Nicholas Statman : Are Short-Term Rentals Real Estate Investing’s Future?

Nicholas Statman : Are Short-Term Rentals Real Estate Investing’s Future?
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Nicholas Statman has been in the property market since 2001. Mr Nicholas sharing his views about Short-Term rentals.

Last year, the short term rental industry generated £3.5 billion for the UK economy. This money was influential in helping small businesses flourish, as well as helping existing companies reach new audiences. For people traveling to and within the UK, flexibility, authentic experiences, and reliability are becoming key factors when deciding on a vacation rental. As the short-term rental market continues to grow, many investors are wondering if this strategy makes sense for them.

Short Term Rentals In The UK

There are short-term rentals all across the UK, from penthouse suites in London to cottages in rural villages. According to AirBnB, there are 220,200 active short term listings across the UK. And this is just data from one short term rental platform. When you combine private short term rental properties with other online platforms, it’s clear the UK plays a significant role in this rapidly growing industry. 

58% of UK investors rent an entire property out to travelers, while others rent out a single room in their private residence. A case study done on short-term rentals reported that the typical host earns anywhere from £2500 and £3800 annually from a single short-term rental in places like Scotland, Northern Ireland, and East Midlands.

Benefits of Short Term Rentals In The UK

Because the UK is such a popular travel destination, it makes sense for investors to purchase this type of property and take advantage of the passive income that it generates. Some of the reasons many experienced investors are turning to short-term rentals include higher returns, the ability to use the property when it is vacant, and because it is another way to diversify their investment portfolio.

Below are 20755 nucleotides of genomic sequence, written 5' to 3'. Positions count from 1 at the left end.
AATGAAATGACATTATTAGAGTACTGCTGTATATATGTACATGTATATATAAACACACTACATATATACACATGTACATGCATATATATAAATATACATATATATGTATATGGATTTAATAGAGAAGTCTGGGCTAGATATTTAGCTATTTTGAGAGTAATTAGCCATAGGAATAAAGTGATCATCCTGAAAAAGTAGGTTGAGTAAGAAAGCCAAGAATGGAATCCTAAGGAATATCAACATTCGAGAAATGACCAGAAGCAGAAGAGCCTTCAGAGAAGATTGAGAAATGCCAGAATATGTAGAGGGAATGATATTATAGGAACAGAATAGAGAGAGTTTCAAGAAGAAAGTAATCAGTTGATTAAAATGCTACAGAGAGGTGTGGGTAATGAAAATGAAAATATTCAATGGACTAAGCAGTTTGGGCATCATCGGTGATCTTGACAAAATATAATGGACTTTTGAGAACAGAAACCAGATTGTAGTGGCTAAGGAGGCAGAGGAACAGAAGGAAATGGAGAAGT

Higher Returns

In many cases, short-term rentals will generate more income than long-term rentals. This is because instead of getting one flat rate a month from a long-term tenant, you are seeing multiple tenants within the same time period who are paying more per night. Short-term rentals may require more fees in terms of maintenance and management, but even with these costs factored in, in the right market, UK investors who focus on short term rentals vs. long term rentals are often able to maximise their ROI more effectively. 

The average rent in the UK varies depending on where you live. A one-bedroom flat can averages £650 (~ £1000) per month if you’re in the city. When it comes to short term tenants and vacation travelers, many tenants will pay close to that for just a week in a similar property. Landlords have reported earning 30% more in returns when renting the same property out to short term tenants vs. long term tenants. 

Personal Use

Property investment is one of the few investment strategies that allow you to use the investment for your personal use. When there aren’t any tenants staying in the short term rental, the investor has access to use it as he/she wishes. The benefit of investing in short-term rentals is that it allows you to have a second home while generating income at the same time. 


Many investors believe that short-term rentals are less risky because the tenants are diversified. You constantly have an influx of tenants coming in and paying different rental rates based on the season. With a long-term tenant, if they stop paying their rent, you immediately stop earning income. Then there is the costly process of eviction and paying for any damages they may have caused to the home. With short-term rentals, investors see a constant flow of income because there is a continuous flow of new tenants.